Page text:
Did you know the rigid glass covering your window is liquid on the inside? This mysterious property of glass – its internal structure resembling a liquid – has puzzled scientists for more than half a century.
Glass has a variety of uses: it allows light into our homes, makes up for defects in our eyesight, is ubiquitous on our phones and makes beautiful cutlery. You can have crack proof ‘gorilla glass’ on your smartphone on the one hand, and the windshield glass of your car cracking in a spider web pattern without producing shards, on the other.
“Knowing the secret behind the formation of glass can help us design glass more scientifically,” said Ajay Sood, professor of Physics, Indian Institute of Science (IISc), Bengaluru. Ajay, along with Rajesh Ganapathy, professor of Physics at the Jawaharlal Nehru Centre for Advanced Scientific Research (JANCASR), and their PhD students Shreyas Gokhale, Hima Nagamanasa and Chandan Misra have achieved breakthroughs in solving the mystery of glass formation. Dual nature Glass, though known for its transparency, is also famous for not revealing its inner secrets. It is solid on the outside, and resembles liquid on the inside. Of course, scientists have proposed different theories to explain this ‘split personality’, but the debate is still on. Without sufficient experimental observation to back up a single theory, the mysterious state of glass continues to evade our understanding.
Liquids become solids when cooled below, certain temperature. During this transition, the jiggling liquid molecules settle down to a structure, just like school children who settle down at their respective places when a teacher appears. Most of the solids, from metals to table salt, have a well-defined, repetitive structure. However, when some liquids are cooled rapidly, they end up in a mixed state: they become solids at the macro level, but their molecules get frozen randomly, without forming repetitive structures, which is what happens to glass.
This is a peculiar state: the molecules inside are still like those in a liquid, but the material as a whole is more like a solid. Interestingly, given enough time, even wine glasses will flow, though they are not as fluent as the beautiful red wine they contain.
Over the years, two broad approaches have emerged to explain this strange phenomenon. One approach claims that the glass formation is associated with a kind of thermodynamic phase transition. In physics jargon, this approach is called Random First Order Transition (RFOT). The other approach, called the Dynamical Facilitation, is built on the premise that glassy dynamics is governed by the concerted motion of small mobile defects, and there is no thermodynamic phase transition.
Both the propositions are very difficult to test for a simple reason: we can not zoom into the internal world of glasses and see what is really happening at the level of individual molecules. That world is too small to be seen with our devices.
Testing theories Ajay and his team conducted two experiments to test the assumptions of both the theories. In one experiment, they suspended rugby ball-like objects, which are about one thousandth of a millimetre long, in water, and studied their motion. “Each of these tiny rugby balls can be thought of as a substitute for a molecule, and a concentrated suspension of these tiny particles behaves very much like glass,” reveals Shreyas Gokhale. By making some careful measurements, the researchers were able to show that dynamic facilitation indeed plays a significant role in glass formation. “There are two different things here – things that can rotate, and things that can move. Things that rotate (like a rod) will have a significant effect on the formation of glass,” Prof Ajay Sood explains. “This is an important result. It’s not just that particles freeze in place; what we have shown is, the orientation (rotational angle) of these particles is equally important.” After testing the validity of the dynamical facilitation theory, researchers conducted an experiment to test RFOT. According to RFOT, molecules of a glass-forming liquid rearrange collectively in the form of clusters.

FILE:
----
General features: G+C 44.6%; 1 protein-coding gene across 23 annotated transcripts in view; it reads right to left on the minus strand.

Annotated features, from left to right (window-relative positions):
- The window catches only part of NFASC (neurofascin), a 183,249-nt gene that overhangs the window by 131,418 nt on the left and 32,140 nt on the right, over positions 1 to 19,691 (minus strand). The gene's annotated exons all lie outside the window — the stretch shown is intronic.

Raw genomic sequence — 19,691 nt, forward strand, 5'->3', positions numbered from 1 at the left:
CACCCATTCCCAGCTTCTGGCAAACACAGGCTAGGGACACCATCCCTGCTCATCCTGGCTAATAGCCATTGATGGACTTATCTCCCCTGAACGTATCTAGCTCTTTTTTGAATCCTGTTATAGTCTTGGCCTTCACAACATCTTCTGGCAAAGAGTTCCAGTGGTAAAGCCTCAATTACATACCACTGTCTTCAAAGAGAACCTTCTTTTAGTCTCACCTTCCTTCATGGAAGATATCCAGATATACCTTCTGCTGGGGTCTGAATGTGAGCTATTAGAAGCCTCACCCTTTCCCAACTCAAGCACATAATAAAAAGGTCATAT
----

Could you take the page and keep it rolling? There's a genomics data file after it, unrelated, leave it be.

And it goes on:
The shape as well as size of these clusters, known as cooperatively rearranging regions (CRRs), change with temperature. At high temperatures CRRs are small and look like strings, whereas at low temperatures close to the glass transition, they are large and look like balls. Also, two lengths scales, point-to-set length and dynamic correlation length, vary on approaching the glass transition. While the former grows continuously, the latter grows initially, but then shows a dip when CRRs go from being stringy to spherical.
Great results The IISc-JNCASR team experimentally showed, for the first time, that these predictions are indeed true. They managed this feat by simultaneously pinning a large number of particles of a colloidal glass-forming liquid by manipulating light fields.
Of course, the most challenging part of the experiment was to pin the ever moving colloidal particles into one place. “Our findings show that the glass transition is fundamentally thermodynamic in origin, a fact hitherto unestablished,” says Rajesh.
With two breakthrough experiments relating to the formation of glass, and a few more in the pipeline, the IISc – JANCASR team is well poised to gain a few more deep insights into glass formation. “We would like to go further. We are on the right track to unravel the deep mystery of glass formation,” says Ajay.